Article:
The Orville: New Horizons has reached its halfway point with the recent release of “A Tale of Two Topas,” which acts as the thrilling sequel to season 1’s “About a Girl.” This episode may be the most controversial of the show to date. It tackles heavy and uncomfortable current issues such as trans rights, trans children, and the right to choose. However, what sets this apart from typical Hollywood propaganda is its intelligent writing and incredible performances. Despite its heavy subject matter, “A Tale of Two Topas” does not antagonize anyone in any sort of current political debate and merely uses its subject matter as a vehicle for the plot and character development.
Additionally, there are enough variables changed in the situations and conflicts presented that there is no precise parallel to any exact current-day issues. For those disenfranchised and beaten by the constantly woke Hollywood, it is entirely understandable if this episode turns you off The Orville or makes you feel unduly uncomfortable. Nevertheless, the majority of the audience will be able to see past this and enjoy the superior writing of which The Orville is still the master.
“A Tale of Two Topas” follows Topa fighting the inner hate and discomfort that has defined Topa’s life. As an outsider looking in who has been filled with guilt for the part she played in Topa’s non-consensual gender reassignment surgery, Kelly gives in and points Topa down a path to discovering the truth about the gender reassignment. This decision puts Kelly at odds with Kylden and, seemingly, Bortus, but it is soon revealed that Bortus’s own guilt has overcome him, as he also helps Topa discover the truth. With Topa’s true self revealed, Topa wishes to reverse the gender alteration surgery for which Topa had not given consent. Topa’s wishes seem impossible to accommodate, as tensions with the Moclans tie the Union’s hands and prevent them from aiding Topa. Through some ingenious technical loopholes, Isaac is able to perform the gender restoration surgery without putting relations with the Moclans at undue risk. With the surgery successful, the episode closes with a now restored Topa taking charge of the Orville and giving the command to engage.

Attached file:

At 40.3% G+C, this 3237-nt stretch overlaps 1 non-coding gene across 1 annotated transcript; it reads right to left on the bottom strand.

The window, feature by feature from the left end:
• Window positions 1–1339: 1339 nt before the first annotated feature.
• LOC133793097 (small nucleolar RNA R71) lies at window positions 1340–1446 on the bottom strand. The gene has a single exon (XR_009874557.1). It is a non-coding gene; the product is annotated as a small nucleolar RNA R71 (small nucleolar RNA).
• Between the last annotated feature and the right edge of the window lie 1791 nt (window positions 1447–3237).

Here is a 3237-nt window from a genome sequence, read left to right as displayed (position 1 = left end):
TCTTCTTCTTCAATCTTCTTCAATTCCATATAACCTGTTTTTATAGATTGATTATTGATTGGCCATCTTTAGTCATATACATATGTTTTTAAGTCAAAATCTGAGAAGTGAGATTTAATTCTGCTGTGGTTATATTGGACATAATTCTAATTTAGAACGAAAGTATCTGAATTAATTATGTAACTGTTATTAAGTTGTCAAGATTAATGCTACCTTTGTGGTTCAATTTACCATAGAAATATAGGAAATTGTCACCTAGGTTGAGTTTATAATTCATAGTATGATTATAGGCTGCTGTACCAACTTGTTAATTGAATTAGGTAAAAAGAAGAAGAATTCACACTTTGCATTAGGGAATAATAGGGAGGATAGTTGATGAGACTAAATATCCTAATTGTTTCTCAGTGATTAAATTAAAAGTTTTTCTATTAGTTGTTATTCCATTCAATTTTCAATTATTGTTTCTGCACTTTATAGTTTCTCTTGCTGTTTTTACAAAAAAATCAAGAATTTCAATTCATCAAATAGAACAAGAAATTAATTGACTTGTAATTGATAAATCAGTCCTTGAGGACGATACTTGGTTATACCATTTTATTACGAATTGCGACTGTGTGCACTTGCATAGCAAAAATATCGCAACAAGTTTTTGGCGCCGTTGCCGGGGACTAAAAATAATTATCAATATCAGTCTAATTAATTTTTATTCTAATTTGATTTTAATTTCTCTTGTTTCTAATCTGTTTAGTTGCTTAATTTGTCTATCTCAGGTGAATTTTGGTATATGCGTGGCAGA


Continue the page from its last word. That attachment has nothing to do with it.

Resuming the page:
“A Tale of Two Topas” does tackle some difficult subject matter, especially considering what month it is. However, the fact that Topa was originally a female and could not consent to the initial gender reassignment creates enough ambiguity to not come across as overly preachy or one-sided. Rather, with these particular variables, the episode is able to focus on characters and plot rather than a political message. Again, if anyone in the audience is unable to separate current-day events from the narrative of this episode, that is completely understandable and is not necessarily unwarranted considering Hollywood’s current state.
Star Trek was always about making you think, not telling you what to think. The fact that this is “A Tale of Two Topas” and The Orville’s purpose again solidifies why this show is the true spiritual sequel to Classic Trek.
As a character-driven episode over plot or action, “A Tale of Two Topas” may appeal to some members of the audience more than others, but it excels at being what it tries to be and must be praised for that if nothing else. This episode has no action to speak of, which is not to its detriment overall. The character writing and the performances are so stellar that it more than makes up for the lack of action.
In a better era, this would not bear mentioning, but in today’s Hollywood — which is rife with inconsistent characters, motivations, and overall story concepts — The Orville must be praised for consistently reminding the audience of the characters’ primary motives. They are explorers first, not military officers. So the opening sequence, with the fun nods to Indiana Jones, is important. The crews’ unabashed excitement at discovering a new species and world of which they have no understanding is palpable and infectious. Their curiosity is what drives them, and that is part of why they are so compelling and easy to connect with as characters.